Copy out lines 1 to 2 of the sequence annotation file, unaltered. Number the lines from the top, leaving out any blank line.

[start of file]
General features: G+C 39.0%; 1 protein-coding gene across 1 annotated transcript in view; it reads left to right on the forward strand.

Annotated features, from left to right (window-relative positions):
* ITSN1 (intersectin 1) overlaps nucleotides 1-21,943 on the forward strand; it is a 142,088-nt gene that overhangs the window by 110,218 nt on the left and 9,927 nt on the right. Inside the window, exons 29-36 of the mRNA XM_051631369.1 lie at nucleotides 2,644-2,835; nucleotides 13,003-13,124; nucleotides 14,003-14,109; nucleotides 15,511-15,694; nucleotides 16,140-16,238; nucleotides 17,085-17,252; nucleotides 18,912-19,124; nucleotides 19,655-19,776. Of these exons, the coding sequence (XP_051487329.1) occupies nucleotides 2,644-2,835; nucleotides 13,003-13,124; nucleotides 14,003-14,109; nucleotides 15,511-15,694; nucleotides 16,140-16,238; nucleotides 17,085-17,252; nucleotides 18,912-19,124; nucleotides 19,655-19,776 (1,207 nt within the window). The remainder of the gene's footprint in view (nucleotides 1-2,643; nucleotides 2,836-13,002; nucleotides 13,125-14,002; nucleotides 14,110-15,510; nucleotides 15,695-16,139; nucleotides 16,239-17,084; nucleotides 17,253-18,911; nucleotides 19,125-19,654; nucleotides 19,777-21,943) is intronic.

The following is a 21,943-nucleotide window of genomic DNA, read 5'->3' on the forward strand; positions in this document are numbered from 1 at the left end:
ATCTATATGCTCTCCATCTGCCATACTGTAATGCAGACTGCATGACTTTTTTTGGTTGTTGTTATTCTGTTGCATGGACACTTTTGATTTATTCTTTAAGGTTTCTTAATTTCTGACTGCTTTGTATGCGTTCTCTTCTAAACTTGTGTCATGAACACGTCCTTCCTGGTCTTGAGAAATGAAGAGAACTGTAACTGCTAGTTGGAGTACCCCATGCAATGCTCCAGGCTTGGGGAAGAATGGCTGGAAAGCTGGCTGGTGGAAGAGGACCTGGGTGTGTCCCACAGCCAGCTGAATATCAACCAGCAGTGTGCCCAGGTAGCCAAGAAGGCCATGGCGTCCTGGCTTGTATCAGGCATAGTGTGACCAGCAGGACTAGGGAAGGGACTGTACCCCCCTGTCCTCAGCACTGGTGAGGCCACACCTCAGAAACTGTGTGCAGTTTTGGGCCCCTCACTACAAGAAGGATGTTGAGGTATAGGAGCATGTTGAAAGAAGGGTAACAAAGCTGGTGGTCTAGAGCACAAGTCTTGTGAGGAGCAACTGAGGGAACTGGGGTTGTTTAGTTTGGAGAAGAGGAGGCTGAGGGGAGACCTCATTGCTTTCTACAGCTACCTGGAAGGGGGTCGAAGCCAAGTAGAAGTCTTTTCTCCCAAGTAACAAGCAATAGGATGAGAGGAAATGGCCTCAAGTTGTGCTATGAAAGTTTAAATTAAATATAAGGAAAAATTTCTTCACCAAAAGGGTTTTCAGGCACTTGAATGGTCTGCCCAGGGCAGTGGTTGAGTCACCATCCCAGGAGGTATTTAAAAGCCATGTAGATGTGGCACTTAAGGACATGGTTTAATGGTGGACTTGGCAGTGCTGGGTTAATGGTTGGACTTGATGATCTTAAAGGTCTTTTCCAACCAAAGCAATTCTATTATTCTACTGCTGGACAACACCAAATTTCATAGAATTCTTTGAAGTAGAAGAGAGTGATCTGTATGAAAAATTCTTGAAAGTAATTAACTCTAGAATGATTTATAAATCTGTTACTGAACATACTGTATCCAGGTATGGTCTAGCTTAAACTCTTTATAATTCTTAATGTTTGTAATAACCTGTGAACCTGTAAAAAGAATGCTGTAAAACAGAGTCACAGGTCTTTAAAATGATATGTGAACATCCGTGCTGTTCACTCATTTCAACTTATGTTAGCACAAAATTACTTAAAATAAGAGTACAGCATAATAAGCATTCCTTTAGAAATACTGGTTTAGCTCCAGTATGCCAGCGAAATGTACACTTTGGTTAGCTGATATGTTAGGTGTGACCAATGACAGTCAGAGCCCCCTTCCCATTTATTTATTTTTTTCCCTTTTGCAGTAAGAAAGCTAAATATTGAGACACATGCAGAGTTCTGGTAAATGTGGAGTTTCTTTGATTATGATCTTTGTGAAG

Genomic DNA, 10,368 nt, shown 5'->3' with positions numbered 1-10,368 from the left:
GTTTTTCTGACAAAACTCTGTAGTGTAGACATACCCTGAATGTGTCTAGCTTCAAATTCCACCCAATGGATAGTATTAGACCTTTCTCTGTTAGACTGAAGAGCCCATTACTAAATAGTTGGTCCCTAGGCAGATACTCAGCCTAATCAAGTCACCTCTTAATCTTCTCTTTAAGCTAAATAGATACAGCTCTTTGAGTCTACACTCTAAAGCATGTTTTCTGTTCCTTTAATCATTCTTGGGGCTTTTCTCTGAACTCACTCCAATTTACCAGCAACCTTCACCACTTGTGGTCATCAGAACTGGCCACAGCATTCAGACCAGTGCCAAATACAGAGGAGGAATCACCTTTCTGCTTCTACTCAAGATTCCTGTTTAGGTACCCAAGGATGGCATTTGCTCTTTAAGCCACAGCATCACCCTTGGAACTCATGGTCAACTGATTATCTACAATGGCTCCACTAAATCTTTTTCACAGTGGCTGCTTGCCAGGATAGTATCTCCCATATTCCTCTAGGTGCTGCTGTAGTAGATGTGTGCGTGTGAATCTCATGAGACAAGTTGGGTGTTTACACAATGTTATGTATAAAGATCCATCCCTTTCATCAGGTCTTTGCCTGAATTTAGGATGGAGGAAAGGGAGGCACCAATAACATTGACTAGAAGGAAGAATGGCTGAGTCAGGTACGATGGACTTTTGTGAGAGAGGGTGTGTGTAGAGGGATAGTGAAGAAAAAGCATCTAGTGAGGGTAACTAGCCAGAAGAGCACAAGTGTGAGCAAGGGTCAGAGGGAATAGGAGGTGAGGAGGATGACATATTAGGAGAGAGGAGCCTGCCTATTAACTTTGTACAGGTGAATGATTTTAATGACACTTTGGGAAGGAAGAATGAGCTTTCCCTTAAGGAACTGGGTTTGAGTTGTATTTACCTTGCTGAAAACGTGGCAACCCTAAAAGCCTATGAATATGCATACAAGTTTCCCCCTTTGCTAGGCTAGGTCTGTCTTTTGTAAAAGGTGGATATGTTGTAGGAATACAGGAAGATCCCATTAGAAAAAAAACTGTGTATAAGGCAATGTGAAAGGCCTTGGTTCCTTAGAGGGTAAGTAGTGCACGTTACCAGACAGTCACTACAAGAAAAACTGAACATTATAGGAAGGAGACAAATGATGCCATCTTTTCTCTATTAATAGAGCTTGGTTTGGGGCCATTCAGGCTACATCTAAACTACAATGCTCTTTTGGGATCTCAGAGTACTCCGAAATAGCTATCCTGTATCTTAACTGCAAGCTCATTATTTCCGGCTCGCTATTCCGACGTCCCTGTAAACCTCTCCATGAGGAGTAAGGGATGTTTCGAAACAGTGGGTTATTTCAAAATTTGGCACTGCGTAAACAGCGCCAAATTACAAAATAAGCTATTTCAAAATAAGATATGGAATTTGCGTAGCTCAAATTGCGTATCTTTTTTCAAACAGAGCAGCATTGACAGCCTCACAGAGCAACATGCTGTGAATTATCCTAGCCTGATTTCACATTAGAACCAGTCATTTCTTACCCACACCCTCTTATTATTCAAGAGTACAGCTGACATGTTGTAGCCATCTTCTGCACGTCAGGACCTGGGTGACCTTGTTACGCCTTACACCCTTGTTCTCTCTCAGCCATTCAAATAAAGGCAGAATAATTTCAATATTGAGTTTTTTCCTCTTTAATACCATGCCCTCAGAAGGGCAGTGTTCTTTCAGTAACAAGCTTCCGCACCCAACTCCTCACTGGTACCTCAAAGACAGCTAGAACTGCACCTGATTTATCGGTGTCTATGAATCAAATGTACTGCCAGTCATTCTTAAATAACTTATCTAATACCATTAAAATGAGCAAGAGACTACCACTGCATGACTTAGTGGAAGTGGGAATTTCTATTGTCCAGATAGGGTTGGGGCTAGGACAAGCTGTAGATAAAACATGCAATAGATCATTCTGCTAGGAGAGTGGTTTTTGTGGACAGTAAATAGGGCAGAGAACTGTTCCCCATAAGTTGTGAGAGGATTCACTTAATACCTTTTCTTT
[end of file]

General features: G+C 39.0%; 1 protein-coding gene across 1 annotated transcript in view; it reads left to right on the forward strand.

Annotated features, from left to right (window-relative positions):